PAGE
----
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A review of yet another book I got for 99p on Amazon's Kindle Daily Deal - a low-risk way to try new authors. The plotline looked intriguing and the setting (Northern Ireland) a little different. Unfortunately, the book doesn't quite live up to the promise.
Lucy Black is a police officer recently moved back to her hometown of Derry to look after her ill father. She discovers a small girl wandering lost and traumatised in dense woods and sets out to try and find her real identity. Against the wishes of her superiors, she also becomes deeply involved in a kidnapping case surrounding the daughter of a local businessman and starts to discover that Northern Ireland's troubled past is still making itself felt in the present.
There are relatively few police procedural novels set outside England or the US, so it's a refreshing change to read one set in a Northern Ireland where (despite genuine progress and the media's optimistic portrayal), the impact of The Troubles is still felt and communities are still divided. McGilloway uses this setting effectively to create a bleak backdrop against which to set the action. References to Northern Ireland's past slot naturally into the narrative and, indeed, form an important part of it, giving Little Girl Lost a fairly unique feel.
The plot itself is an interesting, multi-stranded affair. There are effectively three different plotlines going on: Lucy's attempts to discover more about the little girl, her involvement with the wider kidnapping case and her personal quest to look after her father (who is suffering from dementia) and find the mysterious "Janet" he keeps talking about.
These plot strands are used well. Although they are quite distinct, they are woven together in a complex mess so that things keep cropping up that prevent Lucy from ever giving her full attention to any single one. This is just like real life where conflicting priorities arise all the time, and so Lucy's predicament rings true with the reader as she has to constantly juggle her personal and professional life. Whilst none of the plot elements are particularly complex, they are woven together quite skilfully by McGilloway and you find yourself slowly being dragged into the book.
And yet, despite all these good points, I never quite enjoyed Little Girl Lost as much as I felt I should. It was perfectly functional police procedural novel and but I always felt like there was something missing. It's hard to put my finger on exactly what, but if pressed it was that little spark, that X factor that makes a good book into a great one.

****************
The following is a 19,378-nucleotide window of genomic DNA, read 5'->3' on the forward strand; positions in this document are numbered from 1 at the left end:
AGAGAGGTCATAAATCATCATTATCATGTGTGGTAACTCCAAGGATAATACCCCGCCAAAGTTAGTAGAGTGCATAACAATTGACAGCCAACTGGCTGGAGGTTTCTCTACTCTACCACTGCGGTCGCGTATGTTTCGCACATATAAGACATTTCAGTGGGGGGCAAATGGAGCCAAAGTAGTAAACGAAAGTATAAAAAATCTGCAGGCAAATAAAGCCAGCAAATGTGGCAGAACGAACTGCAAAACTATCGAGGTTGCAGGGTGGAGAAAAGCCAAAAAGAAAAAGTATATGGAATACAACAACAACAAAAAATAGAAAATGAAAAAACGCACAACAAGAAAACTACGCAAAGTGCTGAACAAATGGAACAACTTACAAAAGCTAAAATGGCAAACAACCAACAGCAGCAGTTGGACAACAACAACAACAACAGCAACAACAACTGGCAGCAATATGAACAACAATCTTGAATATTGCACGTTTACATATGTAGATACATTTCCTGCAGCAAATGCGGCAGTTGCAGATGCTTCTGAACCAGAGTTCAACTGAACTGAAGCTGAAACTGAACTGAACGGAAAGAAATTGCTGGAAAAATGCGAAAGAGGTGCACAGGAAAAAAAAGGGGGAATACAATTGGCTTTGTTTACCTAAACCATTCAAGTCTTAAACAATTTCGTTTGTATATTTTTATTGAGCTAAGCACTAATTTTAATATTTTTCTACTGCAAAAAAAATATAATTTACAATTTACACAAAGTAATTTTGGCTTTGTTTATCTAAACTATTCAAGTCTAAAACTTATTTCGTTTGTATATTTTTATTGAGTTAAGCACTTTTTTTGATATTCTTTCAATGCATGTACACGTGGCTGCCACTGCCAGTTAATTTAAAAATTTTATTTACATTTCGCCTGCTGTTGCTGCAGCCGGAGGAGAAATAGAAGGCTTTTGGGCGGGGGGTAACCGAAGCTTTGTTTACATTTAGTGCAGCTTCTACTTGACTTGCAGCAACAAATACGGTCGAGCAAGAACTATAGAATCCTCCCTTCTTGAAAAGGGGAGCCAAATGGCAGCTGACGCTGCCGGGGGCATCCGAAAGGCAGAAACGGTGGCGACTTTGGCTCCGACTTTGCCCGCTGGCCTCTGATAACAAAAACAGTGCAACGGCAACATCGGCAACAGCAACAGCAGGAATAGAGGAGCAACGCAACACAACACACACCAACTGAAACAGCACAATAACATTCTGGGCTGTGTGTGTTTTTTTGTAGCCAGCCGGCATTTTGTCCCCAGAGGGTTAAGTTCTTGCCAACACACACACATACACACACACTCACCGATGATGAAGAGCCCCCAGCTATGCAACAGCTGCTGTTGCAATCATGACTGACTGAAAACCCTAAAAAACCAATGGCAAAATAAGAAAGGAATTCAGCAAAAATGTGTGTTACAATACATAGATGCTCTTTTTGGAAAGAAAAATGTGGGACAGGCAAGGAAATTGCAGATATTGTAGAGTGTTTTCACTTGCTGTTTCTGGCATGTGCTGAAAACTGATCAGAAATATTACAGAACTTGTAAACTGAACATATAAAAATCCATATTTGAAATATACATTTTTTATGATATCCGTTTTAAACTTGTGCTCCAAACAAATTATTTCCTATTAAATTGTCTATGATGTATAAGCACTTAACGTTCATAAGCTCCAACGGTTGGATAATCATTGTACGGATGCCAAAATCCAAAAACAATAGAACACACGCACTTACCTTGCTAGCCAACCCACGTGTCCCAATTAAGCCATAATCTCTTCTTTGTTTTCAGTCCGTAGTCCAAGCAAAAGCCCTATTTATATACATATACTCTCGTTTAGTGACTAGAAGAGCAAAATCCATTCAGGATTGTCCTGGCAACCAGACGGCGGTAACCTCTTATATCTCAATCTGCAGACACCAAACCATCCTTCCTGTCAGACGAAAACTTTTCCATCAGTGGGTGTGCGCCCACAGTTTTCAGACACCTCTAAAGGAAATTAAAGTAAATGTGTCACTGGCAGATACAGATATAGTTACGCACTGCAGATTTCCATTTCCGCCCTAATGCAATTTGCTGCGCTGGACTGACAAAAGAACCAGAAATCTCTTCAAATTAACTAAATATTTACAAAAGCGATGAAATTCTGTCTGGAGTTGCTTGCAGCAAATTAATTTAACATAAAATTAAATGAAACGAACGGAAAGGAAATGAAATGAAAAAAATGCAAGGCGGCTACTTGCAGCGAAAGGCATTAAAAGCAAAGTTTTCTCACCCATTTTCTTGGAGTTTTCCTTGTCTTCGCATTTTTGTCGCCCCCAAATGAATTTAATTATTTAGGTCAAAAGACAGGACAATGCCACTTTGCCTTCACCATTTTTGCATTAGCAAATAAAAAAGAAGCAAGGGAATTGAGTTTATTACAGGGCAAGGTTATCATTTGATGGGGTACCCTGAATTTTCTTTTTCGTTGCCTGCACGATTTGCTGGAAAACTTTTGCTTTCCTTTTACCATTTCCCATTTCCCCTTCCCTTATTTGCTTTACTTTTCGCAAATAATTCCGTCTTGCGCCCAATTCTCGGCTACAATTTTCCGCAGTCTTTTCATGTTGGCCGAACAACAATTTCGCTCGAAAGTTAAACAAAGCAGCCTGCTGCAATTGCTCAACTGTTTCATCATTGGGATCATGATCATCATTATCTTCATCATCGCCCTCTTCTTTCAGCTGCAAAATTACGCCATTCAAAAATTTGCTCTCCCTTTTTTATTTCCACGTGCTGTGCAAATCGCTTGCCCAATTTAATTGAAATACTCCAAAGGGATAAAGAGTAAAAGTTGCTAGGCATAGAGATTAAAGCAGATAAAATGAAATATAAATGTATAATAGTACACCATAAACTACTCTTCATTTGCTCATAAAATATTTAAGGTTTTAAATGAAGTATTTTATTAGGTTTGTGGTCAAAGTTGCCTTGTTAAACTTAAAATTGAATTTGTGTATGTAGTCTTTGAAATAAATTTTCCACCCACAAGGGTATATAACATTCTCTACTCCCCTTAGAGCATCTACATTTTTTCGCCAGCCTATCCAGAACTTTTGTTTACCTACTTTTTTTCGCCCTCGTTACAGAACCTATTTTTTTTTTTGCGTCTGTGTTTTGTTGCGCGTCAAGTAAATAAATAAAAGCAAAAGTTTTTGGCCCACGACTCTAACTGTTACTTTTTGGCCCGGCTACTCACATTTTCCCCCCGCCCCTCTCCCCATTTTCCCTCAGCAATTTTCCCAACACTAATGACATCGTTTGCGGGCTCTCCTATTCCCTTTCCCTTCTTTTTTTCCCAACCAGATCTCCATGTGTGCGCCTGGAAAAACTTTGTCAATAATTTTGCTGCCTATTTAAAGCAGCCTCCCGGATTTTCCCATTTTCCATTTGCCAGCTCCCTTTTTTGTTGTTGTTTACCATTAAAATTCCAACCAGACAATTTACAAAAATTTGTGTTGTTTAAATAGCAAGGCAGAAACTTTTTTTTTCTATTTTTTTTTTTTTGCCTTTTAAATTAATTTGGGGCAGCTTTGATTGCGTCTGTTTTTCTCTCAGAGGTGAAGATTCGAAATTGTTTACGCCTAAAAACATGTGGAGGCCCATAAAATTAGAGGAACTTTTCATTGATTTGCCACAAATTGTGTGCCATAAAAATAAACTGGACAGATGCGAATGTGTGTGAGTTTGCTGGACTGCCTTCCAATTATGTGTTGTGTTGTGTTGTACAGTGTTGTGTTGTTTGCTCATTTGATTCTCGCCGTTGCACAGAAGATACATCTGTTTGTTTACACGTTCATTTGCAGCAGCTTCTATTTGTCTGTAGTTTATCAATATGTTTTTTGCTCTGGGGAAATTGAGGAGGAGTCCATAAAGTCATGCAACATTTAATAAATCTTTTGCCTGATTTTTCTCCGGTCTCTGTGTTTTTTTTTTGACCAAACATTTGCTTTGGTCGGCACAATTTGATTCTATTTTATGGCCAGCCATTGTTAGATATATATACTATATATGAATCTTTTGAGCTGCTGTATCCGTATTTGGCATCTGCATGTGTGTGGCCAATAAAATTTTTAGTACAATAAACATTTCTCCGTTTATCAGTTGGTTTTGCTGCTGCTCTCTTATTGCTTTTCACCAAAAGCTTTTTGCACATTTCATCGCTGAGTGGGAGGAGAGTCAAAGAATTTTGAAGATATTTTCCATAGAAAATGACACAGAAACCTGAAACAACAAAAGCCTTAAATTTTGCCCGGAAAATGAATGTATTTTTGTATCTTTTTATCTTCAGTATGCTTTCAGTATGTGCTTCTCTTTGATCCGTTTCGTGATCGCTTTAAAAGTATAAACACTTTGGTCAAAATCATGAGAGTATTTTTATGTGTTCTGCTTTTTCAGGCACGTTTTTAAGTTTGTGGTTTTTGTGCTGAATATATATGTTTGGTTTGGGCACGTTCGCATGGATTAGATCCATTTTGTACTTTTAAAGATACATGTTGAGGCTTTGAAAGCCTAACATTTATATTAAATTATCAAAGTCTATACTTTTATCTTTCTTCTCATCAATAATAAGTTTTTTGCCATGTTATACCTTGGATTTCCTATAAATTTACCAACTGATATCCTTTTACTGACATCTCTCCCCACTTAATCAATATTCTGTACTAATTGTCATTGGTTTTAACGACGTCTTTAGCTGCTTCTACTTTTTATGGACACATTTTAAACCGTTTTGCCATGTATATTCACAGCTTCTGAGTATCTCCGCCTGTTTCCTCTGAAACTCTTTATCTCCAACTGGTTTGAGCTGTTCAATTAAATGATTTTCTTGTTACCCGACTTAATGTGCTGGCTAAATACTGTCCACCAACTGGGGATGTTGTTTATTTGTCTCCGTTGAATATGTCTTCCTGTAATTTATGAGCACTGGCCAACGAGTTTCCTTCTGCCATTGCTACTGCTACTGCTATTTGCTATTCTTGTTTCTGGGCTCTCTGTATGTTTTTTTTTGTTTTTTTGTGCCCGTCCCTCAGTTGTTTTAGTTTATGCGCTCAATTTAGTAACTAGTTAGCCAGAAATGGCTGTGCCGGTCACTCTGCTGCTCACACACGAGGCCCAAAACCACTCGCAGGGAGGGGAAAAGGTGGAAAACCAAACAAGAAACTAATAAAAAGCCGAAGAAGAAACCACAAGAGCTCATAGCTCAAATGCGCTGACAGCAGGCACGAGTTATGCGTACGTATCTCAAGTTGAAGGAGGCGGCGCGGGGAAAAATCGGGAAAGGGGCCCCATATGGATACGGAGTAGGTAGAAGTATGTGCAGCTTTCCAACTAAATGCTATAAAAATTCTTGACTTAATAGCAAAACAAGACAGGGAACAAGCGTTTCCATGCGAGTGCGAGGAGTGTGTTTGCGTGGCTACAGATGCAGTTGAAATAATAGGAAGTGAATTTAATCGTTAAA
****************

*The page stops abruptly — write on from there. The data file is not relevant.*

Little Girl Lost was readable and interesting, but it was never gripping. I enjoyed reading about Lucy's life, but never got fully caught up in it. It was one of those books that I got to the end of and thought "well, that was OK." Talk about damning with faint praise!
Part of the issue is that the plotting felt a little by-the-numbers. Although there are several plot strands, all follow fairly predictable paths. On the one hand this is a good thing: it underlines the realism of the plot and always feels plausible. On the other hand, it's a bit of a "safe book". It contains no surprises: it goes exactly where you expect it to go, the characters do exactly what you expect them to do and the bad guys turn out to be exactly who you expect them to be.
The same is true of the writing. McGilloway is a good, clear writer. He creates his characters in a sympathetic and clever manner, devoting as much time to them as the narrative requires; he uses the Northern Ireland setting well and Derry, where much of the book is set, is clearly a place he knows well. All of this comes across in the book. What doesn't come across quite so well is any sense of passion; for his plot, his characters or the locations. If I were to sum up Little Girl Lost in one word it would be "journeyman-like". That's not saying it's bad - far from it - it's just average.
I was constantly waiting for it to actually kick into gear. I always found it interesting, but it never seemed to develop to its full potential and that's a real shame because with just a small extra spark it could have been so much better than average. On the basis of this, I wouldn't say I'd never read another book by McGilloway again, but neither will I be queuing up outside the bookshop to grab copies of his other books.
If you're still desperate to read it, it will cost between £3-5 new, with second hand copies available from as little as 20p (excluding postage).
Little Girl Lost
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